Q&A: The Truth About SPFs, Sunscreen Types, Protection

by Liz Szabo, Reprinted from the August 4, 2010 edition of USA Today

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With an ever-growing number of sun-protection products on the market, many consumers wonder which offer the best defense against wrinkles, burns and cancer. Here, experts explain the science behind some of these products - and whether they're really worth the money.


Q: What does the SPF number on sunscreens mean?

A: The sunburn protection factor, or SPF, measures protection against only ultraviolet radiation B, UVB, which causes burning, says Henry Lim, chairman of dermatology at Henry Ford Hospital in Detroit.

The SPF level doesn't measure protection against ultraviolet radiation A, UVA, which causes aging of the skin, says Otis Brawley, chief medical officer of the American Cancer Society. Both types of UV rays cause cancer, he says. Experts say consumers should look for sunscreens that protect against both UVA and UVB rays.


Q: How protective are sunscreens?

A: Sunscreens can give people a false sense of security, Brawley says. He says people shouldn't use sunscreen to stay in the sun extra long. While sunscreen is important, covering up with a hat and long sleeves offers more protection, he says.

"You can actually use sunscreen to avoid sunburn, so you can get more UV radiation and increase your risk of melanoma," Brawley says.


Q: Do sunscreens offer everyone the same protection?

A: No. Brawley notes that SPF ratings are averages. For someone who's prone to burning, a sunscreen that's labeled SPF 30 may act more like an SPF 10. For another person, the same product may act like an SPF 60, he says.


Q: Do the new SPF 100 sunscreens offer twice as much protection as SPF 50?

A: Not necessarily. The SPF testing system may not accurately measure anything above SPF 50, according to the Food and Drug Administration. In 2007, the FDA proposed limiting the maximum l abeled SPF value to 50. Sunscreens with additional protection could be labeled "SPF 50+," according to the proposed rule, which is still being developed.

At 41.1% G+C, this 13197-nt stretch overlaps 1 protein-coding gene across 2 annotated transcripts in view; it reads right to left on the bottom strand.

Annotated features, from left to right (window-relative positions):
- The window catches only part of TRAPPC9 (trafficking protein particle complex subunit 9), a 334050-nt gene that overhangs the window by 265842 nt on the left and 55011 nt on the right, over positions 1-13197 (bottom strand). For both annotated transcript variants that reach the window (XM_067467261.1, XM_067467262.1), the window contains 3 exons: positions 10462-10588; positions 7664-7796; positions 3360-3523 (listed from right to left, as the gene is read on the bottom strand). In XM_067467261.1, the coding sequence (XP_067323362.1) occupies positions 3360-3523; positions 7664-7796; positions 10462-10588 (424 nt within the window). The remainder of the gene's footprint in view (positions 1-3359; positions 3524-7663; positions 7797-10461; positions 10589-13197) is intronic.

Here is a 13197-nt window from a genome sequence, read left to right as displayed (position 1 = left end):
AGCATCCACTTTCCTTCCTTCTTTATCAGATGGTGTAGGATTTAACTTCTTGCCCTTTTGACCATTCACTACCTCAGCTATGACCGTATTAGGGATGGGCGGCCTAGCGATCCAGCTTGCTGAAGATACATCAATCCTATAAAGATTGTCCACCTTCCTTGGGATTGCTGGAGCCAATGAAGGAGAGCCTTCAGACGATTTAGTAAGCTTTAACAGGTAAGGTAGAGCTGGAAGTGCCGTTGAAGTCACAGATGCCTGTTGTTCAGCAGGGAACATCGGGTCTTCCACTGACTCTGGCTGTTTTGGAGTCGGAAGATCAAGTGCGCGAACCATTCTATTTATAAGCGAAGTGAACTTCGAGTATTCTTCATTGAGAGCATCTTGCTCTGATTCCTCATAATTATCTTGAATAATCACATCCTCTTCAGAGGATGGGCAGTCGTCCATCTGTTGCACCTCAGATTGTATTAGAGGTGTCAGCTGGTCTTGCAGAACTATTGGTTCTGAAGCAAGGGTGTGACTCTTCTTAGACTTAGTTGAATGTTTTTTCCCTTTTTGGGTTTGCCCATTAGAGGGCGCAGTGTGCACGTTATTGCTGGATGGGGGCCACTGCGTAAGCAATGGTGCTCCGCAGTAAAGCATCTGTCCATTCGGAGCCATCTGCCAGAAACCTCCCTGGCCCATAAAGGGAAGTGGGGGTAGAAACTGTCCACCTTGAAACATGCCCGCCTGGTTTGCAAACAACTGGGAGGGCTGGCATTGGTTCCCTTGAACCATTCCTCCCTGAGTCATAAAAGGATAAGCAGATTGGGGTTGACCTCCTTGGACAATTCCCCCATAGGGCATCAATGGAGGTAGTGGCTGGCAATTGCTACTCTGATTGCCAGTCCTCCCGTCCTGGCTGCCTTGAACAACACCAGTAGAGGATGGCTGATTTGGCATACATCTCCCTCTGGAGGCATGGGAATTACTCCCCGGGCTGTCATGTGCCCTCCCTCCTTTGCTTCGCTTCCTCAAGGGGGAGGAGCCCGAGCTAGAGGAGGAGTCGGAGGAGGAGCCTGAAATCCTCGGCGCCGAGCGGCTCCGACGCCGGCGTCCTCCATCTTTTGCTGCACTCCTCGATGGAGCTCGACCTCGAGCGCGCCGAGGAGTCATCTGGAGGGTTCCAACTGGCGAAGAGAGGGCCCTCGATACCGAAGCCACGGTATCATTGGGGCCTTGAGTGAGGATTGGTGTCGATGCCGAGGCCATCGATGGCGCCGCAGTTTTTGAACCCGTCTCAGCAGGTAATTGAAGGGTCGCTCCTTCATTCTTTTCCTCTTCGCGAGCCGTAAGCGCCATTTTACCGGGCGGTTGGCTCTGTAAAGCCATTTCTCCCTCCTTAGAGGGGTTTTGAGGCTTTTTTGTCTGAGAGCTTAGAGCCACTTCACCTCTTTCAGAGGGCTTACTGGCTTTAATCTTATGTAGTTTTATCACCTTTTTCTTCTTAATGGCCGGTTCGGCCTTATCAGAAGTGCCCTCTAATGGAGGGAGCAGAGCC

The SkinCancer Foundation, which promotes sun protection, says that in most cases, "SPFs beyond 50 are unnecessary."


Q: So how much SPF do you really need?

A: The American Academy of Dermatology recommends both adults and children use a sunscreen with an SPF of at least 30. Babies under 6 months shouldn't get any direct sunlight, according to the American Academy of Pediatrics.

It may be even more important to use enough sunscreen, Lim says. He notes that most people get much less sunburn protection than they might think simply because they don't use enough of the product.

The average person needs about 1 ounce of sunscreen - enough to fill a shot glass - to cover the body. Most people use only one-quarter to one-half that amount, Lim says.


Q: Is there any advantage to wearing clothing labeled UPF 50?

A: Yes, Lim says. Sunscreens can rub off or wash away over time. But clothing labeled UPF 50, or ultraviolet protection factor 50, offers long-lasting protection against UVA and UVB rays.


Q: What about UPF 50 umbrellas?

A: You still need sunscreen or protective clothing under these umbrellas, Lim says. That's because the umbrella protects people only from direct sunlight, not the ultraviolet rays reflected up from the sand or pavement.


Q: What kind of ingredients should you look for?

A: In addition to buying sunscreen with "broad spectrum" protection against both UVA and UVB rays, the Skin Cancer Foundation recommends choosing a sunscreen with "some combination" of these ingredients, which block UVA rays:
avobenzone (also known as Parsol 1789), ecamsule
(also known as Mexoryl), titanium dioxide and zinc
oxide.


Q: Are chemicals in sunscreens safe?

A: Although scientists disagree, most doctors say there's no clear evidence that sunscreen ingredients are harmful.

A report in May from the Environmental Working Group, an advocacy organization that studies chemicals in consumer products, raised concerns about two ingredients: retinyl palmitate, a form of vitamin A that has been linked to skin cancer in laboratory rats, and oxybenzone, an estrogen-like chemical that, in animal studies, can cause allergies and alter the body's hormone system.

The Skin Cancer Foundation says none of these chemicals has been shown to cause harm in people.

Though Lim says he's "keeping an open mind" about the environmental group's concerns, he notes that dermatologists have used retinyl palmitate to treat acne and wrinkles for many years. "There haven't been any concerns about cancer," Lim says. "It's always a significant jump to draw conclusions from animals about humans."